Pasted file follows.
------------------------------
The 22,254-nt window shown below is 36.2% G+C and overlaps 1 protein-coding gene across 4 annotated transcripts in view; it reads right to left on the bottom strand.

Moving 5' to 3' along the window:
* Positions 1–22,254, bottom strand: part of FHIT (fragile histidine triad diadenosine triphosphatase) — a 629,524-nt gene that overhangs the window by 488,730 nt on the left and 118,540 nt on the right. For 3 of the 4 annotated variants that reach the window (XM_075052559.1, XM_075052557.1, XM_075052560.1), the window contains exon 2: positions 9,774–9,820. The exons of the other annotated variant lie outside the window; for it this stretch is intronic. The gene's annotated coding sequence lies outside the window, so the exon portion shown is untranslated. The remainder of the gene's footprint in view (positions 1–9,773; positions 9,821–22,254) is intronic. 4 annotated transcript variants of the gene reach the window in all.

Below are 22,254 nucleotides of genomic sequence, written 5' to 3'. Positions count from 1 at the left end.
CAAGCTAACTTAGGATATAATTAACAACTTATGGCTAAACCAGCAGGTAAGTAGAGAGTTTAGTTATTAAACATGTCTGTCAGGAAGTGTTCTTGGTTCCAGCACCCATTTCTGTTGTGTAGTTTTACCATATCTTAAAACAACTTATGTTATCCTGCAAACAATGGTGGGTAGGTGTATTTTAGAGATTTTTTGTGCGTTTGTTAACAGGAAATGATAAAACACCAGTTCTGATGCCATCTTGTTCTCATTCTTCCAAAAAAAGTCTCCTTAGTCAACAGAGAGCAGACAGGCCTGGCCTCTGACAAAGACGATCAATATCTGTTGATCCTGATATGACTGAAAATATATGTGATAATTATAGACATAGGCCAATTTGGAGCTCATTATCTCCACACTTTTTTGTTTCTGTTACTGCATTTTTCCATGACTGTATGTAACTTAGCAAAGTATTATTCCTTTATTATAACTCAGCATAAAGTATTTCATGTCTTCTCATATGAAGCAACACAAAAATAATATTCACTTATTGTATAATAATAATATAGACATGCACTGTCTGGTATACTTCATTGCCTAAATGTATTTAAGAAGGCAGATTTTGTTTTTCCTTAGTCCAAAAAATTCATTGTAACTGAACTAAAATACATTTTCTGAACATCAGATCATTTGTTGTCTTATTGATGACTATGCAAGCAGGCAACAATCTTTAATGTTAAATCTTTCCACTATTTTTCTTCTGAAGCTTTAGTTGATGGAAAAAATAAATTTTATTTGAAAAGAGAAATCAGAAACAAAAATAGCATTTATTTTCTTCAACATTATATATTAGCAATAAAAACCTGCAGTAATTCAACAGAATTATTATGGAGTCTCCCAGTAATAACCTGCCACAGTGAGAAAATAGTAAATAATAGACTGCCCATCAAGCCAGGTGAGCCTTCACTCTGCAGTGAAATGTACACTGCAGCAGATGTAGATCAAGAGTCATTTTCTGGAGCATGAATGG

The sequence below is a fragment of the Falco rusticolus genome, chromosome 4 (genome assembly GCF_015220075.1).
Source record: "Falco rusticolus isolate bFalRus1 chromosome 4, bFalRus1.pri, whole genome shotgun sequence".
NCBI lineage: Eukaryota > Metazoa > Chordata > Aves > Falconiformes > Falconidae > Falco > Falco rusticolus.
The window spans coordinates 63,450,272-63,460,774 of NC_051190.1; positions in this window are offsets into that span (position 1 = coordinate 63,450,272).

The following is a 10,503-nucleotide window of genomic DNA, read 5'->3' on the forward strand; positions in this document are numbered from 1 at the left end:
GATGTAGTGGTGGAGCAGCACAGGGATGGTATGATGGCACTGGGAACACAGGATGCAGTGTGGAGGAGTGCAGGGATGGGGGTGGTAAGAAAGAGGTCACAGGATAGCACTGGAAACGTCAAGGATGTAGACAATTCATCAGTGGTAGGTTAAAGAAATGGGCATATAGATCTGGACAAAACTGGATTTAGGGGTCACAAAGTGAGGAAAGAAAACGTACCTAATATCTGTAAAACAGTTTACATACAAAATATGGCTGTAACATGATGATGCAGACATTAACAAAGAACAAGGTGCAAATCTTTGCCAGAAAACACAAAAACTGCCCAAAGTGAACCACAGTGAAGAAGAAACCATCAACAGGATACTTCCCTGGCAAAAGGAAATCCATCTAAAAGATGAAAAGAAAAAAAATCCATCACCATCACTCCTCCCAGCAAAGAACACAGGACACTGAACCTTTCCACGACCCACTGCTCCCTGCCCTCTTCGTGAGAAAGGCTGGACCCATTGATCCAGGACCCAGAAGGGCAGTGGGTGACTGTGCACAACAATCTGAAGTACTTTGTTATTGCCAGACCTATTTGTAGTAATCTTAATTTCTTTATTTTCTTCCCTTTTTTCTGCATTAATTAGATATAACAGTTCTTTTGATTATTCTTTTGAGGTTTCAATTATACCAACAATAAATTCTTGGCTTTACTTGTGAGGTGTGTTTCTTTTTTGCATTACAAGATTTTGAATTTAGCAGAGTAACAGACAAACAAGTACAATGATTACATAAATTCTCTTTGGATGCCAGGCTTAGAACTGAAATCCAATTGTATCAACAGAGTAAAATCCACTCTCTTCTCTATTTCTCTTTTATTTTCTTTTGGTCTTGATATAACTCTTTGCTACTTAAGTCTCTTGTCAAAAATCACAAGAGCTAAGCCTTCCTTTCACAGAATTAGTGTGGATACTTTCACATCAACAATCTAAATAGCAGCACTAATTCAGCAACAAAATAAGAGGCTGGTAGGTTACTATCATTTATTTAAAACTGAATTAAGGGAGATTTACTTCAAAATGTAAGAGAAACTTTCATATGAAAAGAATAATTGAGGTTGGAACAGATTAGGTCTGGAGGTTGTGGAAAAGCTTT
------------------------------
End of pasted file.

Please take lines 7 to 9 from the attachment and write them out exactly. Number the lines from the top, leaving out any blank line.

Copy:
Source record: "Falco rusticolus isolate bFalRus1 chromosome 4, bFalRus1.pri, whole genome shotgun sequence".
NCBI lineage: Eukaryota > Metazoa > Chordata > Aves > Falconiformes > Falconidae > Falco > Falco rusticolus.
The window spans coordinates 63,450,272-63,460,774 of NC_051190.1; positions in this window are offsets into that span (position 1 = coordinate 63,450,272).